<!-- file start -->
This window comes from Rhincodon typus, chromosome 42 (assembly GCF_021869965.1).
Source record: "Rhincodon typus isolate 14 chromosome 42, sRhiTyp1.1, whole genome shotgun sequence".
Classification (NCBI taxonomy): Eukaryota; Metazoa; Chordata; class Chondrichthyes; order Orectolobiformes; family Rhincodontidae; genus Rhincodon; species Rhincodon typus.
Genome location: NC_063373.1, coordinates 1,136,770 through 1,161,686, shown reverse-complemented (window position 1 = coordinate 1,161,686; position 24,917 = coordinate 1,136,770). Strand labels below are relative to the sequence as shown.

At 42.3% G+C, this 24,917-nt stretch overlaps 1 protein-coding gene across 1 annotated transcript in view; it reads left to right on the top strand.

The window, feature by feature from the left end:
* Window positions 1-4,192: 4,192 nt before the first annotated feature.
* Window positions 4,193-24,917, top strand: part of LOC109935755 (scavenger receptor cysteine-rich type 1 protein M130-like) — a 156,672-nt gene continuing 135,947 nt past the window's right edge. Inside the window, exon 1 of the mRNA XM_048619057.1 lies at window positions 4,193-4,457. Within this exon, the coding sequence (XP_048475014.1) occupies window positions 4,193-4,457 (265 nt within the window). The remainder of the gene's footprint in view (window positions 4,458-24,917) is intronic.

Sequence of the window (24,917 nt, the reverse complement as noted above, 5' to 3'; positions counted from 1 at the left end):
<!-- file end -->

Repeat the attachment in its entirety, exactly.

This window comes from Rhincodon typus, chromosome 42 (assembly GCF_021869965.1).
Source record: "Rhincodon typus isolate 14 chromosome 42, sRhiTyp1.1, whole genome shotgun sequence".
Classification (NCBI taxonomy): Eukaryota; Metazoa; Chordata; class Chondrichthyes; order Orectolobiformes; family Rhincodontidae; genus Rhincodon; species Rhincodon typus.
Genome location: NC_063373.1, coordinates 1,136,770 through 1,161,686, shown reverse-complemented (window position 1 = coordinate 1,161,686; position 24,917 = coordinate 1,136,770). Strand labels below are relative to the sequence as shown.

At 42.3% G+C, this 24,917-nt stretch overlaps 1 protein-coding gene across 1 annotated transcript in view; it reads left to right on the top strand.

The window, feature by feature from the left end:
* Window positions 1-4,192: 4,192 nt before the first annotated feature.
* Window positions 4,193-24,917, top strand: part of LOC109935755 (scavenger receptor cysteine-rich type 1 protein M130-like) — a 156,672-nt gene continuing 135,947 nt past the window's right edge. Inside the window, exon 1 of the mRNA XM_048619057.1 lies at window positions 4,193-4,457. Within this exon, the coding sequence (XP_048475014.1) occupies window positions 4,193-4,457 (265 nt within the window). The remainder of the gene's footprint in view (window positions 4,458-24,917) is intronic.

Sequence of the window (24,917 nt, the reverse complement as noted above, 5' to 3'; positions counted from 1 at the left end):